AI, art and machine vision: Nicolas Malevé, Audrey Samson and Jill Walker Rettberg
Talks by Audrey Samson, Nicolas Malevé and Jill Walker Rettberg on AI, art and machine vision will be followed by a discussion.
The workshop, to be held in the Digital Lab in the basement of the Humanities Library, will include three talks followed by discussion. All are welcome to attend.
Jill Walker Rettberg: About the Machine Vision Project
Jill Walker Rettberg will give a brief overview of research in the project Machine Vision in Everyday Life.
Audrey Samson: The Automated Gaze
Audrey Samson (Goldsmiths) will discuss ongoing research into the gaze and its automation to consider how perspective actively inscribes by marking bodies and etching the earth.
Nicolas Malevé: The exhibitionary complex of machine vision
Nicolas Malevé (Aarhus University) proposes that understanding AI-driven machine vision as curated by humans allows us to identify the critical assemblages that enable interventions.
Extended abstract for Malevé's talk: The methods and functions we tend to associate with the visual arts are operating in the underlying infrastructure of digital platforms. Machines become slowly able to emulate human curation or reframe artistic creation because software itself is increasingly a product of curation. Technology is able to unsettle art practices and institutions because it is itself deeply informed by the very practices it attempts to emulate and surpass.
Computer vision offers a canonical example of how curation is operationalised in the production of seeing agents and machine interpretation of visual content. The creation of datasets, the collections of images used to train algorithms, are a case in point. More than mathematics, the frenetic acquisition of image collections aimed at rendering the visual world algorithmically tractable have provoked a qualitative jump in machine vision (Deng et al., 2010). Curation, image interpretation, aesthetics have become epistemic problems for computer scientists. Methods that traditionally pertained to art historians, curators or artists are mobilised to produce technological knowledge. And this knowledge in turn powers the platforms that reshape the art institution.
A series of recent controversies highlight the tensions occurring when computer vision import methods of curation and interpretation of images. The dataset and image classification work performed by computer vision scientists become sites of intervention for hybrid practitioners. The richness of the controversies can be measured by the changes they provoked in the development of datasets as well as their impact on a non-specialist audience. But their importance exceeds a debate over ideas. A controversy tests the extensive assemblages of institutions, forums, modes of communication, publics as well as theories at play (Latour, 2007). As a controversy heats up, it reveals an underlying crisis that traverses the academy, the art institution or the disciplinary distribution of collectives of artists and scientists, as well as the economy of the artist studio or the lab. As such a study of controversies provides valuable material to study the complexity of the artist role in inducing societal change and the network of operation it involves.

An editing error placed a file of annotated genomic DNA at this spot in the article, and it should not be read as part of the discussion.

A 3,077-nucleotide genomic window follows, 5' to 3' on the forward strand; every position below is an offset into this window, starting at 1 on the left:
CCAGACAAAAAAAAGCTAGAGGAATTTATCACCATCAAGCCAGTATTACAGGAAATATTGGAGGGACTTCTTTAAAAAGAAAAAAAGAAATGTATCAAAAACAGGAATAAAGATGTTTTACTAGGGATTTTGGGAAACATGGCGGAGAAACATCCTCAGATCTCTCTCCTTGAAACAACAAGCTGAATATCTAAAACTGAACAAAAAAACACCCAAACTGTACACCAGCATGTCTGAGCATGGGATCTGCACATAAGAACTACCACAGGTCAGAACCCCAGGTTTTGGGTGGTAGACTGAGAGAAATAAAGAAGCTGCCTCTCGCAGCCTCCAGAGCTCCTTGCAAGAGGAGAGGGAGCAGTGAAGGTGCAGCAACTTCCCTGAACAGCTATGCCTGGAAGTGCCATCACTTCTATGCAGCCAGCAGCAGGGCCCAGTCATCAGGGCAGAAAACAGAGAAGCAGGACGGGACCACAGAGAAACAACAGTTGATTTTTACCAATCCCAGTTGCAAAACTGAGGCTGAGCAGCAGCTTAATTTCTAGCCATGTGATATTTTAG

Examples of controversies include Trevor Paglen and Kate Crawford's (2019) work on ImageNet, Joy Buolamwini's artwork on facial recognition and race (Buolamwini and Gebru, 2018), Andrew Harvey's MegaPixels (2017) or more recently debates about the reappropriation of creative content in text-to-image software such as Dall-e or Stable Diffusion. By different means, artists address the methods involved in processes of selection and classification of images of computer vision and their politics. This talk concentrates on the exhibitionary complex (Bennett, 2013) formed by the production of machine vision datasets and the artistic interventions that respond to them. Through an engagement with machine vision's cultural techniques, artists and hybrid practitioners expose the relations of computer scientists to images. They also connect different sites where images are exhibited and various kinds of viewers are enacted: photo-sharing websites, cognitive psychology labs, the Amazon Mechanical Turk platform, private and public art institutions, Ted talks and social media. Triggering heated exchanges, their work also provokes an unexpected answer from the scientific communities: exhibition reviews and art criticism.
Mapping these controversies will help me articulate the following questions: What are the critical assemblages that allow for interventions in machine vision in general and in the curation of datasets in particular? Which kind of alliances and attachments are created? What is their potential and their limits?
Bennett, T. (2013) The Birth of the Museum: History, Theory, Politics, The Birth of the Museum, Culture: Policy and Politics. Taylor and Francis.
Buolamwini, J. and Gebru, T. (2018) Gender Shades: Intersectional Accuracy Disparities in Commercial Gender Classification, in: Friedler, S. A. and Wilson, C. (eds.) Proceedings of the 1st Conference on Fairness, Accountability and Transparency. New York, NY, USA: PMLR,81, pp. 77–91.
Crawford, K. and Paglen, T. (2019) Excavating AI , The Politics of Images in Machine Learning Training Sets. Available from: https://www.excavating.ai/ [Accessed 19 March 2020].
Deng, J., Berg, A., Li, K. and Li, F. F. (2010) What Does Classifying More Than 10, 000 Image Categories Tell Us?, in: ECCV.5, pp. 71–84.
Harvey, A. (2017) MegaPixels. Available from: https://ahprojects.com/megapixels-glassroom/ [Accessed 30 March 2022].
Latour, B. (2007) Reassembling the social. An introduction to Actor-Network-Theory. New York, NY, US: Oxford University Press.